This post is, as the title says, about the top five things you should never say to an autistic person. In my 15 and a half years as a person living with autism, I have received my fair share of discrimination and hate. While anything derogatory that is said to me hurts, sometimes I’m hurt most by the things people say that they don’t mean to be rude. I will list the top five most inadvertently hurtful things that have been said to me as a person with autism and my well-intentioned, yet snarky, responses to them.
Well-Intended But Ignorant Comments #1-2
(Scene: NESSA is telling A FRIEND about her autism for the first time.)
Nessa: You are my really good friend, and I think there’s something you should know about me: I have autism.
Friend: Oh my gosh, I had no idea!
Nessa: Of course you had no idea, I just told you less than five seconds ago. People with autism don’t have blaring neon signs over their heads that say “I HAVE AUTISM” in big, bold, neon-green letters.
Friend: But you really don’t act like you have autism!
Nessa: And how does someone who has autism act?
Well-Intended But Ignorant Comment #3
(Scene: NESSA and A FRIEND are having a conversation about a class that they are in together.)
Friend: Oh my God, Johnny was being so annoying in class today. He was flapping his arms and running around and screaming like a madman. You also have autism, so why was Johnny acting the way he was acting?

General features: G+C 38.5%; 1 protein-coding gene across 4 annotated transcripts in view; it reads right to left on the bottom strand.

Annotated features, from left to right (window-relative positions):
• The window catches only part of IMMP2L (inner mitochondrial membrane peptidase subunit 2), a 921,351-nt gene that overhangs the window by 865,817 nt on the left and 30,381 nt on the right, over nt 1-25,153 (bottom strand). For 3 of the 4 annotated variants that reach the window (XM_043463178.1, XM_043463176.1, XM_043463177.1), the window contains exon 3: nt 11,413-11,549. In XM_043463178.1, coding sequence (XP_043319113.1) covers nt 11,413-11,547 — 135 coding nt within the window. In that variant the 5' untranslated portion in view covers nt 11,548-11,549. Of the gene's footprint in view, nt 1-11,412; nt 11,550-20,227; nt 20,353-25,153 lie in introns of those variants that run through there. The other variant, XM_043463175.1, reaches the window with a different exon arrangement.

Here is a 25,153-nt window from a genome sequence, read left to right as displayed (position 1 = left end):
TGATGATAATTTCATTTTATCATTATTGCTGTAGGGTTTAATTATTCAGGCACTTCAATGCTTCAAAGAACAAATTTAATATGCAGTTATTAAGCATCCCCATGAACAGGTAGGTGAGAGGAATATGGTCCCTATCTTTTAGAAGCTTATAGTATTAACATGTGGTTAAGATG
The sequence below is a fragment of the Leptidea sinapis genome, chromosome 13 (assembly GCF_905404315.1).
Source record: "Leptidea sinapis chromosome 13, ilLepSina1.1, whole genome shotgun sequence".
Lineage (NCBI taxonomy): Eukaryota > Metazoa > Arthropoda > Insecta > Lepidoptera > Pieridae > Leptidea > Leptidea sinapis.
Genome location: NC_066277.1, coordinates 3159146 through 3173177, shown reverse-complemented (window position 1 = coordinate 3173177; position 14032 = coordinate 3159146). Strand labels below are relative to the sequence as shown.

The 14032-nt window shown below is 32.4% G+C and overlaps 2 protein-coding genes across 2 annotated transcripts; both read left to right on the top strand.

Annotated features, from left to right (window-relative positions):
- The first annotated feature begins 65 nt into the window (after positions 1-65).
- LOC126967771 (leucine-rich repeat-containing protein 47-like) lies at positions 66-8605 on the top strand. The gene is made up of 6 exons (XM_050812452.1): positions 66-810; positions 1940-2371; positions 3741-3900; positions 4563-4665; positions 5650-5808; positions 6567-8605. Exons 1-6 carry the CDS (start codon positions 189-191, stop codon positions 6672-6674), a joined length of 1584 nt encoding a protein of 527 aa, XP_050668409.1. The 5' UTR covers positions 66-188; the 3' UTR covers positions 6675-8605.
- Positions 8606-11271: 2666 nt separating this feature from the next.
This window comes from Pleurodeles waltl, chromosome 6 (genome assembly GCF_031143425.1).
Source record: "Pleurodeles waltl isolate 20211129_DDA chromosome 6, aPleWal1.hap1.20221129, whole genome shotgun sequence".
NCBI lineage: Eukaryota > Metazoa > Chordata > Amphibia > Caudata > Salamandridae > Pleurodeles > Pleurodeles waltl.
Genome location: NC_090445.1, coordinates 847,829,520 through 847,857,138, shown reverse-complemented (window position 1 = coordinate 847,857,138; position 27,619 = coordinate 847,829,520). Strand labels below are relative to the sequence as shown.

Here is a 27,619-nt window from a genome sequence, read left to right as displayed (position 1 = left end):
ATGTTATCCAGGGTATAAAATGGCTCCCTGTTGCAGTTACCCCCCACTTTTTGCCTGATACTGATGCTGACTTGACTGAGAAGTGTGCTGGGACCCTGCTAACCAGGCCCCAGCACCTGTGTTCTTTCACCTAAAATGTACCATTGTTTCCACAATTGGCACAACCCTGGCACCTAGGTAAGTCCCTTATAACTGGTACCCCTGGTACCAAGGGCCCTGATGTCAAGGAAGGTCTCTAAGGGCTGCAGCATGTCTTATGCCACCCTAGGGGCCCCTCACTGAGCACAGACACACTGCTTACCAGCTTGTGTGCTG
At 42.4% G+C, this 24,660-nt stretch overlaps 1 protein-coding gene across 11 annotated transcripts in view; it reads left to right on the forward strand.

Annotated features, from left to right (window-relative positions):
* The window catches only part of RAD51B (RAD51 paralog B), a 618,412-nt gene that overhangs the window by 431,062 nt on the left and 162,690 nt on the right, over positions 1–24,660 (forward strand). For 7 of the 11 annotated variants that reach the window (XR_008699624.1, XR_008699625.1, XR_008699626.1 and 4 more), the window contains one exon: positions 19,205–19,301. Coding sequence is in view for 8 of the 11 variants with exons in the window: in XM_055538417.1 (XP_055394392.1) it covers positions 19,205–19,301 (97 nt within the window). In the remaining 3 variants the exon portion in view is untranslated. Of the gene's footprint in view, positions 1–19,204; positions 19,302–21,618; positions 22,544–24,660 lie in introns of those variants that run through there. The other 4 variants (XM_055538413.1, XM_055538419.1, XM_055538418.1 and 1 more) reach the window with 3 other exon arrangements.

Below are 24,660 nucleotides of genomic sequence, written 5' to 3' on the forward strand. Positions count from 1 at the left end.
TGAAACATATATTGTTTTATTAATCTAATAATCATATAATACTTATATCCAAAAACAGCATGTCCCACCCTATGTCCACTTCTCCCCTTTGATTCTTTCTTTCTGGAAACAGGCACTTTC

Nessa: I’m not a little fairy inside of Johnny’s brain. How would I know what the motivations behind his actions were?
Well-Intended But Ignorant Comment #4
(Scene: NESSA is out shopping with her GRANDMOTHER and her grandmother’s friend, MRS. ROSENSTEIN. They pass a poster for Autism Speaks, an organization that raises money for “autism research,” yet not a single person on the spectrum is on the board.)
Grandmother: It’s so great that Autism Speaks is doing all of this outreach. What a great cause!
Mrs. Rosenstein: I heard they’re trying to find a vaccine to cure autism. Isn’t that wonderful, Nessa?
Nessa: (Breaking the fourth wall) I got nothing, guys. This is pretty much gay conversion therapy all over again. IT DOESN’T WORK LIKE THAT. Any attempt to make me act neurotypical is ultimately going to fail miserably.
Well-Intended But Ignorant Comment #5
(Scene: NESSA and A FRIEND are having a discussion about life.)
Friend: Oh my God, Nessa, life with autism must be so hard.
Nessa: Honey, I live in America, I have a house, both of my parents work full-time jobs, I’m not going hungry, I have access to clean water, and I’m pretty sure I’m not going to get mugged on my way home from school. I think I’m good.
Now, I’m sure what you’re thinking is something along the lines of: How DO I talk to a person with autism, or any person with special needs?
You can start by not treating them like 3-year-olds. Talk to a person with special needs like they’re a dignified human being with the same rights and basic needs and desires as every other person on this planet. It’s pretty easy, actually.